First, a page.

This is just weird, I've never heard this saying being used in Dutch (as a native)
"Van tijd tot tijd", I've never heard that in Dutch, I think a better alternative would be "wel eens", as that's actually used.
- "Vandaag is het bewolkt en er valt in de ochtend van tijd tot tijd regen." (http://www.volkskrant.nl/media/uw-nieuwsgids-voor-woensdag-16-december~a4208720/) 16-12-2015
- "De ergste nood trouwens probeert de regering van tijd tot tijd te bezweren,..." (http://www.rtlnieuws.nl/nieuws/buitenland/venezuela-wc-papier-als-metafoor-voor-falend-regeringsbeleid) 07-12-2015
- "Dat laat onverlet dat je van tijd tot tijd punten moet aanscherpen of aanvullen als gevolg van de wijzigende omstandigheden." (http://nos.nl/nieuwsuur/artikel/2064108-reactie-ministerie-infrastructuur-en-milieu.html) 20-10-2015
Are all three of those expression interchangeable, or do they carry some subtle differences in meaning?
They are interchangeable, at least I'm not aware of any subtle difference. :)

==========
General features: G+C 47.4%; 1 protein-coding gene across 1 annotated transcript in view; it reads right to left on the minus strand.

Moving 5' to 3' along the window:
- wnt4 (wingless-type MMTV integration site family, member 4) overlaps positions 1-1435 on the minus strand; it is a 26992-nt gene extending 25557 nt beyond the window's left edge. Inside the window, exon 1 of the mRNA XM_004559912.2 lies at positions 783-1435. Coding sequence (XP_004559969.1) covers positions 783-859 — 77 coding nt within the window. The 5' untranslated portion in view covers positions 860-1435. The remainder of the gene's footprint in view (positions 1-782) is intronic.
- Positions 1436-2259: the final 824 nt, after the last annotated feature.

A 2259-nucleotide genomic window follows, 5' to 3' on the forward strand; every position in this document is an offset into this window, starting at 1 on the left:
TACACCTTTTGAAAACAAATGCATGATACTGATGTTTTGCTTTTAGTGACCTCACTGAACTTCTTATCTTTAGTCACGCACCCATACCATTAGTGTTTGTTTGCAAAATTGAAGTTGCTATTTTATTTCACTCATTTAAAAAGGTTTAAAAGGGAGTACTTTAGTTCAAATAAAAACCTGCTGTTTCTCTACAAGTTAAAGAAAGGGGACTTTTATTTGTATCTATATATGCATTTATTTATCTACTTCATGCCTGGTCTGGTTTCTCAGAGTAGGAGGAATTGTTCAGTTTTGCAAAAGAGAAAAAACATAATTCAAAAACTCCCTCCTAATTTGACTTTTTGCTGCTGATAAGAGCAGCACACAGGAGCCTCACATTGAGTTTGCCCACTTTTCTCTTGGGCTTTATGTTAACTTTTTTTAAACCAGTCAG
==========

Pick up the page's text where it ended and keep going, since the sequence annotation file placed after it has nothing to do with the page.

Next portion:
I'm not sure gradually is the best translation for met de tijd. Correct me if I'm wrong, but I think over time is closer to met de tijd. To me met de tijd means that it will happen somewhere in the future and nothing is known about how often or to what degree it happens. Gradually (geleidelijk in Dutch) gives the idea that it either happens/increases continuously or continually (it happens multiple times in the future and that the amount of change and the intervals between changes are roughly the same every time it happens).
You are of course right. I wasn't trying to be precise at all but looking for a quick complementary explanation for the very fundamental distinction between over time and from time to time.
"Yes, it happens now and then" was wrong, according to Duolingo, but why?
It's not literally correct. I reported the same thing as something which should be accepted, it is the same meaning as 'from time to time' in English.